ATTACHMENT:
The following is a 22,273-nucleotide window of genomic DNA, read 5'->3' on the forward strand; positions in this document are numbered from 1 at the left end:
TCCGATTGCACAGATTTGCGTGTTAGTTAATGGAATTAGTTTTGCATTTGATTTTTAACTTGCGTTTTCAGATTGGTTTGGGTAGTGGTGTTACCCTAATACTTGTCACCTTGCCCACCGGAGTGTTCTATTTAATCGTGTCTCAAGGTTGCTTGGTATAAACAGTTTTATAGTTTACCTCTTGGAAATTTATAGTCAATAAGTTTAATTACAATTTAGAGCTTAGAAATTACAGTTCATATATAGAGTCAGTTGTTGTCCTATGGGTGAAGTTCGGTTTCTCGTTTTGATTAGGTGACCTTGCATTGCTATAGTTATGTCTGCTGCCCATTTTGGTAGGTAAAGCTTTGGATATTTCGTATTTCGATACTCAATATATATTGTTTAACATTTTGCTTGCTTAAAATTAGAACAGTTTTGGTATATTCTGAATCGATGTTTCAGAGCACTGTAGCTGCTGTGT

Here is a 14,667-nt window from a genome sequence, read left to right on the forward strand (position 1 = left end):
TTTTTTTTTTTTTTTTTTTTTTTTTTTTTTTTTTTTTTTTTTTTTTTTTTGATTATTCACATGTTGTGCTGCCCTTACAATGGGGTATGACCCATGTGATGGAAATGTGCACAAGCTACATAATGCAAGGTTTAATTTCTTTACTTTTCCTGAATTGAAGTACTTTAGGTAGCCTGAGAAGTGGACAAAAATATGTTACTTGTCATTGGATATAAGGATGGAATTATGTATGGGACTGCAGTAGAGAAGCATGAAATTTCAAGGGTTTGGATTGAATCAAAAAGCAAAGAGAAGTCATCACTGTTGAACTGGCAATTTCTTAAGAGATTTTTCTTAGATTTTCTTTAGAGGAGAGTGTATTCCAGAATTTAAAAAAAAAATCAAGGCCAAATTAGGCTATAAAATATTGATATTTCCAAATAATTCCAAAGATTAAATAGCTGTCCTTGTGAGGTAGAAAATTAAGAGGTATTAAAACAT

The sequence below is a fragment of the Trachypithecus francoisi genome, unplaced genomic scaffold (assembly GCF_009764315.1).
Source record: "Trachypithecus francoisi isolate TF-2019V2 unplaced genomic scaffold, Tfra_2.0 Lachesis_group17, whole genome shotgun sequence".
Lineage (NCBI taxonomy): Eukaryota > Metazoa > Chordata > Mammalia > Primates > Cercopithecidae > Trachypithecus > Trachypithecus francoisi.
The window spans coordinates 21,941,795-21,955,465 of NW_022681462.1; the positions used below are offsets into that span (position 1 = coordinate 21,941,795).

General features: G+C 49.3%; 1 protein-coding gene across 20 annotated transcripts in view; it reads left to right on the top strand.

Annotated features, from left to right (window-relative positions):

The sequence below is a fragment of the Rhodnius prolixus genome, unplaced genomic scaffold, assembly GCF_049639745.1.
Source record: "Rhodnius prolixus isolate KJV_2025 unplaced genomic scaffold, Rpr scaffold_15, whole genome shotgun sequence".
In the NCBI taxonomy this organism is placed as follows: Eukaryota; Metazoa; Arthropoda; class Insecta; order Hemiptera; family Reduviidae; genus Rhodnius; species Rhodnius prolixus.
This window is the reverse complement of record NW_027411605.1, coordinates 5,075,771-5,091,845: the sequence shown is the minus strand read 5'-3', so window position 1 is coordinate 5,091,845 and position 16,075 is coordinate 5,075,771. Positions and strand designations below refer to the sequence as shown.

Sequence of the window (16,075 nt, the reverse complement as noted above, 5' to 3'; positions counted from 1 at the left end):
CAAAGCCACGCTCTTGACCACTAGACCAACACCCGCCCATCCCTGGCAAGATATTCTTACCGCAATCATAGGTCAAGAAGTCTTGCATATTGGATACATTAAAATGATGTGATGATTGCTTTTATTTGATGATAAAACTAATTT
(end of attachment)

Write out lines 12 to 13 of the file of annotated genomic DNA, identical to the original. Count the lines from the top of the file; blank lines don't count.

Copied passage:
Source record: "Rhodnius prolixus isolate KJV_2025 unplaced genomic scaffold, Rpr scaffold_15, whole genome shotgun sequence".
In the NCBI taxonomy this organism is placed as follows: Eukaryota; Metazoa; Arthropoda; class Insecta; order Hemiptera; family Reduviidae; genus Rhodnius; species Rhodnius prolixus.